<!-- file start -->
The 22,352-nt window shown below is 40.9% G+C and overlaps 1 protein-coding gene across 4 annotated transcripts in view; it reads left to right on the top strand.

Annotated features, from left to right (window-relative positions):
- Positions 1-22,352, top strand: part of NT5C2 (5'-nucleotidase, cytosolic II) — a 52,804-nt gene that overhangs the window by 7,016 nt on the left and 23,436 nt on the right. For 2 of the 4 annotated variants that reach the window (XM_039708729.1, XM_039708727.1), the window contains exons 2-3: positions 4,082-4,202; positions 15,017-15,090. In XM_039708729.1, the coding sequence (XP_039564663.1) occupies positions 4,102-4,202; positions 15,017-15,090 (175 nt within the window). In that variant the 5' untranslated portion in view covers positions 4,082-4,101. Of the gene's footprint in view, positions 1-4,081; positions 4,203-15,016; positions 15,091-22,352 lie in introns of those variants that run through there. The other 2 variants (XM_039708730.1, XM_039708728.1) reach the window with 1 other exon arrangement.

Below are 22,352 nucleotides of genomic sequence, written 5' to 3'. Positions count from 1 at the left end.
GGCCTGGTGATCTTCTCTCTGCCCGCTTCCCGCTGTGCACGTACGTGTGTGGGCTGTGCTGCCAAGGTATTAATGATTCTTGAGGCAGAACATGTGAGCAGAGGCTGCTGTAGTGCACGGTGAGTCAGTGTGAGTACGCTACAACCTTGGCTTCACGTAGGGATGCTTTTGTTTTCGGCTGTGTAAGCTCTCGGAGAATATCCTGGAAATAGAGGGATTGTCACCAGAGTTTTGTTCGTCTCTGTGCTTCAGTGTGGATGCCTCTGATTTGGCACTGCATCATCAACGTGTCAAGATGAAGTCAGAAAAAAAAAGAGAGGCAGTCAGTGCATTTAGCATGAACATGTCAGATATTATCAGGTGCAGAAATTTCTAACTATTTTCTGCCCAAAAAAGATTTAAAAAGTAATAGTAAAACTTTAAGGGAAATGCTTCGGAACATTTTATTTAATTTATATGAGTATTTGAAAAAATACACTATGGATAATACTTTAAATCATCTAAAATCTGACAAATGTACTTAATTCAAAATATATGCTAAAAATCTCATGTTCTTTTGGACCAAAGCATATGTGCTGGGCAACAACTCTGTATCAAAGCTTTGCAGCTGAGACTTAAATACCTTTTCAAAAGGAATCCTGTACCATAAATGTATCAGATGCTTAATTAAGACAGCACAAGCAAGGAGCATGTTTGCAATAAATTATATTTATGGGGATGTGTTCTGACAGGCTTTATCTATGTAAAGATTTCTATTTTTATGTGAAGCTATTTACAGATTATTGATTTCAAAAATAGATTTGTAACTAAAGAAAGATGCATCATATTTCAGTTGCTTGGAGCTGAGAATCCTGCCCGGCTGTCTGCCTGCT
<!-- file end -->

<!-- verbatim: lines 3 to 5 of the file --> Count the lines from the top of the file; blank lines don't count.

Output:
- Positions 1-22,352, top strand: part of NT5C2 (5'-nucleotidase, cytosolic II) — a 52,804-nt gene that overhangs the window by 7,016 nt on the left and 23,436 nt on the right. For 2 of the 4 annotated variants that reach the window (XM_039708729.1, XM_039708727.1), the window contains exons 2-3: positions 4,082-4,202; positions 15,017-15,090. In XM_039708729.1, the coding sequence (XP_039564663.1) occupies positions 4,102-4,202; positions 15,017-15,090 (175 nt within the window). In that variant the 5' untranslated portion in view covers positions 4,082-4,101. Of the gene's footprint in view, positions 1-4,081; positions 4,203-15,016; positions 15,091-22,352 lie in introns of those variants that run through there. The other 2 variants (XM_039708730.1, XM_039708728.1) reach the window with 1 other exon arrangement.

Below are 22,352 nucleotides of genomic sequence, written 5' to 3'. Positions count from 1 at the left end.
GGCCTGGTGATCTTCTCTCTGCCCGCTTCCCGCTGTGCACGTACGTGTGTGGGCTGTGCTGCCAAGGTATTAATGATTCTTGAGGCAGAACATGTGAGCAGAGGCTGCTGTAGTGCACGGTGAGTCAGTGTGAGTACGCTACAACCTTGGCTTCACGTAGGGATGCTTTTGTTTTCGGCTGTGTAAGCTCTCGGAGAATATCCTGGAAATAGAGGGATTGTCACCAGAGTTTTGTTCGTCTCTGTGCTTCAGTGTGGATGCCTCTGATTTGGCACTGCATCATCAACGTGTCAAGATGAAGTCAGAAAAAAAAAGAGAGGCAGTCAGTGCATTTAGCATGAACATGTCAGATATTATCAGGTGCAGAAATTTCTAACTATTTTCTGCCCAAAAAAGATTTAAAAAGTAATAGTAAAACTTTAAGGGAAATGCTTCGGAACATTTTATTTAATTTATATGAGTATTTGAAAAAATACACTATGGATAATACTTTAAATCATCTAAAATCTGACAAATGTACTTAATTCAAAATATATGCTAAAAATCTCATGTTCTTTTGGACCAAAGCATATGTGCTGGGCAACAACTCTGTATCAAAGCTTTGCAGCTGAGACTTAAATACCTTTTCAAAAGGAATCCTGTACCATAAATGTATCAGATGCTTAATTAAGACAGCACAAGCAAGGAGCATGTTTGCAATAAATTATATTTATGGGGATGTGTTCTGACAGGCTTTATCTATGTAAAGATTTCTATTTTTATGTGAAGCTATTTACAGATTATTGATTTCAAAAATAGATTTGTAACTAAAGAAAGATGCATCATATTTCAGTTGCTTGGAGCTGAGAATCCTGCCCGGCTGTCTGCCTGCT